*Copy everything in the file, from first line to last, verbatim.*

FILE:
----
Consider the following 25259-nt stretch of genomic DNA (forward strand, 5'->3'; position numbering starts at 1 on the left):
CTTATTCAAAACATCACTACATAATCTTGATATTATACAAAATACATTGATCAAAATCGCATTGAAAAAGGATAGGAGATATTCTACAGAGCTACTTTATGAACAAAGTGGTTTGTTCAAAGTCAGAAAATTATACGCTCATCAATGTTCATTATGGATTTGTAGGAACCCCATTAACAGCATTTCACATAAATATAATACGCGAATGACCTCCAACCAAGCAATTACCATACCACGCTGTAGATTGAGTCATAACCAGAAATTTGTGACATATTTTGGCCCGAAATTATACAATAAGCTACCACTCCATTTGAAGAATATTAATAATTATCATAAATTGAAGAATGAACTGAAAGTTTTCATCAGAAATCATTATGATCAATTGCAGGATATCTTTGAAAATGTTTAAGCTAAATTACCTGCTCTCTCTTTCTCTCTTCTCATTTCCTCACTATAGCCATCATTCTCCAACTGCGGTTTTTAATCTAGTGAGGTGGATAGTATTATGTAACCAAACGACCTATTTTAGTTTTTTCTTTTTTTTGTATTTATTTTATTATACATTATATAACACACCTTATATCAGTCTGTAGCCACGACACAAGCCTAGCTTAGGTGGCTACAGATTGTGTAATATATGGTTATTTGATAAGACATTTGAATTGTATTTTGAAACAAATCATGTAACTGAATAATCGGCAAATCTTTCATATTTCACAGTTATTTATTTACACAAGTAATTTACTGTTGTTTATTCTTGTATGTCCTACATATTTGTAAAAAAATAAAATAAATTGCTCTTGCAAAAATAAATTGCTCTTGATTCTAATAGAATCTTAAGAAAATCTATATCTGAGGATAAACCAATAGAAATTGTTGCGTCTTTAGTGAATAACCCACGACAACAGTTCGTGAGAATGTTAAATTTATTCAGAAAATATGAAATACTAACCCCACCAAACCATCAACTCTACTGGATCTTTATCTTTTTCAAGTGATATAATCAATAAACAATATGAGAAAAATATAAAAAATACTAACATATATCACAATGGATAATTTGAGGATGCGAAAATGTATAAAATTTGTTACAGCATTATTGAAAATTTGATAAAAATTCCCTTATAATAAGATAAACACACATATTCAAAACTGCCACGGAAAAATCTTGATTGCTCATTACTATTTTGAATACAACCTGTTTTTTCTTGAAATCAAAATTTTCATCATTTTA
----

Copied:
Consider the following 25259-nt stretch of genomic DNA (forward strand, 5'->3'; position numbering starts at 1 on the left):
CTTATTCAAAACATCACTACATAATCTTGATATTATACAAAATACATTGATCAAAATCGCATTGAAAAAGGATAGGAGATATTCTACAGAGCTACTTTATGAACAAAGTGGTTTGTTCAAAGTCAGAAAATTATACGCTCATCAATGTTCATTATGGATTTGTAGGAACCCCATTAACAGCATTTCACATAAATATAATACGCGAATGACCTCCAACCAAGCAATTACCATACCACGCTGTAGATTGAGTCATAACCAGAAATTTGTGACATATTTTGGCCCGAAATTATACAATAAGCTACCACTCCATTTGAAGAATATTAATAATTATCATAAATTGAAGAATGAACTGAAAGTTTTCATCAGAAATCATTATGATCAATTGCAGGATATCTTTGAAAATGTTTAAGCTAAATTACCTGCTCTCTCTTTCTCTCTTCTCATTTCCTCACTATAGCCATCATTCTCCAACTGCGGTTTTTAATCTAGTGAGGTGGATAGTATTATGTAACCAAACGACCTATTTTAGTTTTTTCTTTTTTTTGTATTTATTTTATTATACATTATATAACACACCTTATATCAGTCTGTAGCCACGACACAAGCCTAGCTTAGGTGGCTACAGATTGTGTAATATATGGTTATTTGATAAGACATTTGAATTGTATTTTGAAACAAATCATGTAACTGAATAATCGGCAAATCTTTCATATTTCACAGTTATTTATTTACACAAGTAATTTACTGTTGTTTATTCTTGTATGTCCTACATATTTGTAAAAAAATAAAATAAATTGCTCTTGCAAAAATAAATTGCTCTTGATTCTAATAGAATCTTAAGAAAATCTATATCTGAGGATAAACCAATAGAAATTGTTGCGTCTTTAGTGAATAACCCACGACAACAGTTCGTGAGAATGTTAAATTTATTCAGAAAATATGAAATACTAACCCCACCAAACCATCAACTCTACTGGATCTTTATCTTTTTCAAGTGATATAATCAATAAACAATATGAGAAAAATATAAAAAATACTAACATATATCACAATGGATAATTTGAGGATGCGAAAATGTATAAAATTTGTTACAGCATTATTGAAAATTTGATAAAAATTCCCTTATAATAAGATAAACACACATATTCAAAACTGCCACGGAAAAATCTTGATTGCTCATTACTATTTTGAATACAACCTGTTTTTTCTTGAAATCAAAATTTTCATCATTTTA